Committee says name should be kept owing to lack of consensus on whether it is offensive in latest spin in long-running debate
A panel of experts in Utah has recommended keeping the name of a popular hiking place called Negro Bill canyon after receiving conflicting opinions about whether it is offensive.
The Utah committee on geographic names said on Friday that a lack of consensus from minority groups led to its 8-2 vote on Thursday about a canyon in the eastern city of Moab, the gateway to stunning massive red rock formations.
The local and national branches of the National Association for the Advancement of Colored People ( NAACP) told the commission the name was not offensive and preserved the history of a canyon named for black rancher and prospector William Grandstaff, whose kine grazed there in the 1870 s.
Jeanetta Williams, the local president of the NAACP, said the word negro may construct some people feel uncomfortable but there was nothing incorrect with it. Other groups still use negroes in their names, she told, quoting the National Council of Negro Women.
To sanitize it destroys the history and the background of what it is, Williams said. Its a word we often use in history, its in titles … Its no more uncomfortable saying the word negro than it is saying African-American or black.
But the decision described a strong rebuke from the states members of the Utah Martin Luther King Jr Commission, which sent a letter proposing a name change to relegate such blatant racism to the annals of history.
It is inexplicable to me that today in the 21 st century that reasonably intelligent people who I know have kindness in their hearts discovered it acceptable to allow this name to continue to exist, told Jasen Lee, who said he was speaking for himself and not the entire commission.
The commission said in its letter that the word negro was a racially offensive descriptor and that it was time to finally make the change.
To remove the racially offensive descriptor from the official title of the popular geographic feature would express to the world that Utah has progressed to a place where such flagrant insensitivity is no longer tolerated or acceptable in our community, it wrote.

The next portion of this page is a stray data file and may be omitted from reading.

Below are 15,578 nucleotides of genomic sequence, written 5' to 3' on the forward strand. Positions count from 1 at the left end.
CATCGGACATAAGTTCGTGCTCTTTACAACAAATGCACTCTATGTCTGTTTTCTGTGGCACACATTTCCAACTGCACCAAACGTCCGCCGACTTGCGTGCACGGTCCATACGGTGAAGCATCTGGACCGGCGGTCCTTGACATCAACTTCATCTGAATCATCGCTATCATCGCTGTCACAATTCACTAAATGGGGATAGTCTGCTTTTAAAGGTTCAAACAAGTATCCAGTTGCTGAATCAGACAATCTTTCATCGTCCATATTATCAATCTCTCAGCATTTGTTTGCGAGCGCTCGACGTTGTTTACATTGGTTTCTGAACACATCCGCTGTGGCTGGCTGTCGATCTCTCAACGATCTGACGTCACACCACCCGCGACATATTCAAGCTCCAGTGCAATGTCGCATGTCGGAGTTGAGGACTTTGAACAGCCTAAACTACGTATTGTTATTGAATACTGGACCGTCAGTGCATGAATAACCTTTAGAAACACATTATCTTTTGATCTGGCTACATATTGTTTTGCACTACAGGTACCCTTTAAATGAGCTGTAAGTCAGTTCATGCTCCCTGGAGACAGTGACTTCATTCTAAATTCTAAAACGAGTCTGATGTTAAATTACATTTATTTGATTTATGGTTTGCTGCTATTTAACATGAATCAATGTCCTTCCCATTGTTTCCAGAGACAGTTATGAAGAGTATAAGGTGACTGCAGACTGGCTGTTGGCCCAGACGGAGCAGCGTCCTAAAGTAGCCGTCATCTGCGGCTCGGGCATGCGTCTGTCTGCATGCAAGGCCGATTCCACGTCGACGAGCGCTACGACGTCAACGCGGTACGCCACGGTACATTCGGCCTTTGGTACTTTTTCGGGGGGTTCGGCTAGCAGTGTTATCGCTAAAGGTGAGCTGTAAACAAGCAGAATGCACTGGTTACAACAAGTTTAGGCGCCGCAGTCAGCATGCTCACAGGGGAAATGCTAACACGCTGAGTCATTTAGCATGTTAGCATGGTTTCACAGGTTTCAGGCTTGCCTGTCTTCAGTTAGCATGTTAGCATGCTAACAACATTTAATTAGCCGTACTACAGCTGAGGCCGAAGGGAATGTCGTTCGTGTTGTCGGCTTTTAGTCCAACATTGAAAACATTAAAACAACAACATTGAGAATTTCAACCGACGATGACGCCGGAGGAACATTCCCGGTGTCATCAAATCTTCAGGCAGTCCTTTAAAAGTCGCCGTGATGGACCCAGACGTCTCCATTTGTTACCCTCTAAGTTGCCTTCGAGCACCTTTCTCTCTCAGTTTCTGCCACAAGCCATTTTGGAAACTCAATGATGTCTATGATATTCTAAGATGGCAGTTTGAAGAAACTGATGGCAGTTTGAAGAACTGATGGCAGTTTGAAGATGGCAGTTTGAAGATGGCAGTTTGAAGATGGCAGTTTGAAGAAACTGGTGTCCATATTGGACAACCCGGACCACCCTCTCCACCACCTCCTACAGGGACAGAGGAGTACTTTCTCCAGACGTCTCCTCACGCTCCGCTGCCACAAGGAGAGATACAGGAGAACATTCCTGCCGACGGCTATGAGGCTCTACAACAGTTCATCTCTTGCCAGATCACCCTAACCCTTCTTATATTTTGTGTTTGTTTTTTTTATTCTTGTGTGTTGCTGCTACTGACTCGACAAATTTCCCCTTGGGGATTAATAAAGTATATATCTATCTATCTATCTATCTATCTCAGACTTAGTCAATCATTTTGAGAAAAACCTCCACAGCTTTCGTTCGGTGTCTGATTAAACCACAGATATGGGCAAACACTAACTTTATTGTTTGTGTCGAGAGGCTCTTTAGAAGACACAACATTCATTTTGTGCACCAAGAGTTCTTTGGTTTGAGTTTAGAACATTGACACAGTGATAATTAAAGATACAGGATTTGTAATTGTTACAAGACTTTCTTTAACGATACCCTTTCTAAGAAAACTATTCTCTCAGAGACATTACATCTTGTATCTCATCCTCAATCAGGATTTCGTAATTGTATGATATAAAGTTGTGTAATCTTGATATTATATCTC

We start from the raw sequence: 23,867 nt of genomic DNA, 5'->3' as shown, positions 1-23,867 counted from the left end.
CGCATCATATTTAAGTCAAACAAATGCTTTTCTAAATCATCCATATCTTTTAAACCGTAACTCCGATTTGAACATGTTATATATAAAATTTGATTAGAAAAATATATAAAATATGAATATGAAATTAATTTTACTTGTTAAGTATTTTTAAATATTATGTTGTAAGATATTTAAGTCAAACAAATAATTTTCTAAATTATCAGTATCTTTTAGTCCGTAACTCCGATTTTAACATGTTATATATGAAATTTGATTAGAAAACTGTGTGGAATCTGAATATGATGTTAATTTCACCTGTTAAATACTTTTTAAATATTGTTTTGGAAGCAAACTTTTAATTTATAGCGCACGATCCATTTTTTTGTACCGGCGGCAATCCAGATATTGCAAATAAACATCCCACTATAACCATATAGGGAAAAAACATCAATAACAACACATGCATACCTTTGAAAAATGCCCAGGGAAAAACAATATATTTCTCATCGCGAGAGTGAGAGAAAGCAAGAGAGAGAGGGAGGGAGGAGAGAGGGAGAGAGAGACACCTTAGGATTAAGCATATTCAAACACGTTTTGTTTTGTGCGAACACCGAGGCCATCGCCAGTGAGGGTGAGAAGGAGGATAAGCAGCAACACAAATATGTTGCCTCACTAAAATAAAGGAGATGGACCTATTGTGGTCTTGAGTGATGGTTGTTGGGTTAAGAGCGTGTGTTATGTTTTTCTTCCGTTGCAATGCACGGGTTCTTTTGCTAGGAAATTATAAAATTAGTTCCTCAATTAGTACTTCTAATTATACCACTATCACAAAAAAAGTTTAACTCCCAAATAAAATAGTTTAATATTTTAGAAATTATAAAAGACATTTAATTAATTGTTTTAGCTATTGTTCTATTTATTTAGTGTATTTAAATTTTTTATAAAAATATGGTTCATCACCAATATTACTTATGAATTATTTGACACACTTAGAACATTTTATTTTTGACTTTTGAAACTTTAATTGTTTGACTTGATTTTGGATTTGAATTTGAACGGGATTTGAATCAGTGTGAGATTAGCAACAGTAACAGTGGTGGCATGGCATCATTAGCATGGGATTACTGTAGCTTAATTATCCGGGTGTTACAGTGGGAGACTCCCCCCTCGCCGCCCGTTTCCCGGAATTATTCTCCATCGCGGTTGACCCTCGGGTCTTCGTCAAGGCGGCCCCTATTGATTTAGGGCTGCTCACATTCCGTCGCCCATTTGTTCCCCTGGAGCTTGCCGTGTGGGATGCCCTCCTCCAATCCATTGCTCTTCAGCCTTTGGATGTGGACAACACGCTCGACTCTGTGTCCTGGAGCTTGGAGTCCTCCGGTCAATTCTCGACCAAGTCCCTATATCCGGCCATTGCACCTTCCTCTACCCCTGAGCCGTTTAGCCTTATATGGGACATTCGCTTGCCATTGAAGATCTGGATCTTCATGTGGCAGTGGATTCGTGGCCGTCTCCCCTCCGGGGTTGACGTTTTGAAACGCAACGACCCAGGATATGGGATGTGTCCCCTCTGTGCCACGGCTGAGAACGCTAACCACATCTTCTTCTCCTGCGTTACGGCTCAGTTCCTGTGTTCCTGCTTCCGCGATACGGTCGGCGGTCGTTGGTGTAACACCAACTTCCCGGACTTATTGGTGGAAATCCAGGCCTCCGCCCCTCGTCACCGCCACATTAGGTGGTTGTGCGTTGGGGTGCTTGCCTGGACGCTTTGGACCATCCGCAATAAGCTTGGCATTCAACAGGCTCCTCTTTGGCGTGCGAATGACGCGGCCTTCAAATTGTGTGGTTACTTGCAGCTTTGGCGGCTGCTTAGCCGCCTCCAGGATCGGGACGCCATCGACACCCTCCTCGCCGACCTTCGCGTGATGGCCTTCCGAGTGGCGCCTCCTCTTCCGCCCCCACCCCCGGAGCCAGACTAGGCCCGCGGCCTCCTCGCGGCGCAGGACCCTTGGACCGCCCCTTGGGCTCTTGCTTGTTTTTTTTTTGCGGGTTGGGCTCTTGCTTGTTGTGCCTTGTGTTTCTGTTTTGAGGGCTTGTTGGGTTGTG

After the decision was issued, the commission on human rights said in a statement it was disappointed by the move.
The canyon south-east of Salt Lake City and the unique red-rock landscapes in nearby national parks entice tourists from around the world.
Its name has long been debated and a proposed change in 1999 failed after receiving no subsistence from Utah counties and country and federal land management agencies, the country geographic names committee said in a statement.
Spurred by complaints concerning tourists, the Grand county council voted in January to change the canyons name after refusing to do so in 2013 and 2015, told council member Mary McGann.
In September last year, the federal Bureau of Land Management administratively changed the signs at the Negro Bill trailhead to read instead Grandstaff Trailhead.
The decisions by the county council and the land management prompted the geographic names committee to take up the name change issue. It was difficult for the members of the commission to reach a decision because of the conflicting opinions, said member Dina Blaes.
Its truly not the committees undertaking to pick winners and losers, its not our job to decide Oh, youre more credible or youre less credible, said Blaes, the CEO of the Exoro Group, a public affairs firm and also chair of the state history board. We did not come to this decision easily.
Lee, a reporter for the Deseret News and KSL-TV in Salt Lake City, called the lack-of-consensus justification a lame excuse. He said he remembered when he was a boy in the 1970 s and people stopped calling black people negroes. You cant name something utilizing that descriptor today, said Lee, 51. Its hurtful to people like myself who are of a certain age that they know what this entails. It speaks poorly of our state, of which Im a proud resident.
The commissions recommendation next goes to the US board on geographic names, which is expected to make a final decision on canyons name later this year.
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